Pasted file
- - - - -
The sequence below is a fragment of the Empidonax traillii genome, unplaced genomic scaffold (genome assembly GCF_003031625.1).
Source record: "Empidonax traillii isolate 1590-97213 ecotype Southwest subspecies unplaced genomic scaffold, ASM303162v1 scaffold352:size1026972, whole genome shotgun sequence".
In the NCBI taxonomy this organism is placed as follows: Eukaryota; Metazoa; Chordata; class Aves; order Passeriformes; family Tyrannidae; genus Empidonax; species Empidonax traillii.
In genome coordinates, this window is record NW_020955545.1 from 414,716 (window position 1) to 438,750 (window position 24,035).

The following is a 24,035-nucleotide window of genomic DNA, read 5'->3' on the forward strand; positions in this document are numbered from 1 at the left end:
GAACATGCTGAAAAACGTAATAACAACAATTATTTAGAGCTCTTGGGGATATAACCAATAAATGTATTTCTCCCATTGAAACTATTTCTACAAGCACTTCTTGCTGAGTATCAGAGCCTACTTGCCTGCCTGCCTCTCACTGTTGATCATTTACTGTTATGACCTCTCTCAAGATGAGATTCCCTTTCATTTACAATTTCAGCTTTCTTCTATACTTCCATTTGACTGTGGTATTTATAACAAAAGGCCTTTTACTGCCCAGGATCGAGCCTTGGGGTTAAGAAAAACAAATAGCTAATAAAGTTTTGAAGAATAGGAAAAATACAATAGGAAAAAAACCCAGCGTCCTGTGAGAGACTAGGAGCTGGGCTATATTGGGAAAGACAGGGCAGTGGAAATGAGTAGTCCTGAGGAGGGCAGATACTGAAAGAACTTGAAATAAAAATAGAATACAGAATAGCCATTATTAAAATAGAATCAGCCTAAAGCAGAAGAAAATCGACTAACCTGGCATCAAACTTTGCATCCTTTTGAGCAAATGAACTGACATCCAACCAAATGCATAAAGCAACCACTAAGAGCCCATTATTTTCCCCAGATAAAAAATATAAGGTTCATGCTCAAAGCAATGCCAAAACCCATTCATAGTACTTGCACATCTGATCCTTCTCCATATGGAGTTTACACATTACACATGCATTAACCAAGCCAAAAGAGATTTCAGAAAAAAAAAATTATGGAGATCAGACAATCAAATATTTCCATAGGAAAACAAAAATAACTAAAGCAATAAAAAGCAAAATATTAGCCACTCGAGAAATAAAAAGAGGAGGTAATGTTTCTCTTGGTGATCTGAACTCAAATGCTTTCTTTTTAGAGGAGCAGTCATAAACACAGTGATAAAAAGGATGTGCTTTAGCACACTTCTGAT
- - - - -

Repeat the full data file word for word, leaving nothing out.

The sequence below is a fragment of the Empidonax traillii genome, unplaced genomic scaffold (genome assembly GCF_003031625.1).
Source record: "Empidonax traillii isolate 1590-97213 ecotype Southwest subspecies unplaced genomic scaffold, ASM303162v1 scaffold352:size1026972, whole genome shotgun sequence".
In the NCBI taxonomy this organism is placed as follows: Eukaryota; Metazoa; Chordata; class Aves; order Passeriformes; family Tyrannidae; genus Empidonax; species Empidonax traillii.
In genome coordinates, this window is record NW_020955545.1 from 414,716 (window position 1) to 438,750 (window position 24,035).

The following is a 24,035-nucleotide window of genomic DNA, read 5'->3' on the forward strand; positions in this document are numbered from 1 at the left end:
GAACATGCTGAAAAACGTAATAACAACAATTATTTAGAGCTCTTGGGGATATAACCAATAAATGTATTTCTCCCATTGAAACTATTTCTACAAGCACTTCTTGCTGAGTATCAGAGCCTACTTGCCTGCCTGCCTCTCACTGTTGATCATTTACTGTTATGACCTCTCTCAAGATGAGATTCCCTTTCATTTACAATTTCAGCTTTCTTCTATACTTCCATTTGACTGTGGTATTTATAACAAAAGGCCTTTTACTGCCCAGGATCGAGCCTTGGGGTTAAGAAAAACAAATAGCTAATAAAGTTTTGAAGAATAGGAAAAATACAATAGGAAAAAAACCCAGCGTCCTGTGAGAGACTAGGAGCTGGGCTATATTGGGAAAGACAGGGCAGTGGAAATGAGTAGTCCTGAGGAGGGCAGATACTGAAAGAACTTGAAATAAAAATAGAATACAGAATAGCCATTATTAAAATAGAATCAGCCTAAAGCAGAAGAAAATCGACTAACCTGGCATCAAACTTTGCATCCTTTTGAGCAAATGAACTGACATCCAACCAAATGCATAAAGCAACCACTAAGAGCCCATTATTTTCCCCAGATAAAAAATATAAGGTTCATGCTCAAAGCAATGCCAAAACCCATTCATAGTACTTGCACATCTGATCCTTCTCCATATGGAGTTTACACATTACACATGCATTAACCAAGCCAAAAGAGATTTCAGAAAAAAAAAATTATGGAGATCAGACAATCAAATATTTCCATAGGAAAACAAAAATAACTAAAGCAATAAAAAGCAAAATATTAGCCACTCGAGAAATAAAAAGAGGAGGTAATGTTTCTCTTGGTGATCTGAACTCAAATGCTTTCTTTTTAGAGGAGCAGTCATAAACACAGTGATAAAAAGGATGTGCTTTAGCACACTTCTGAT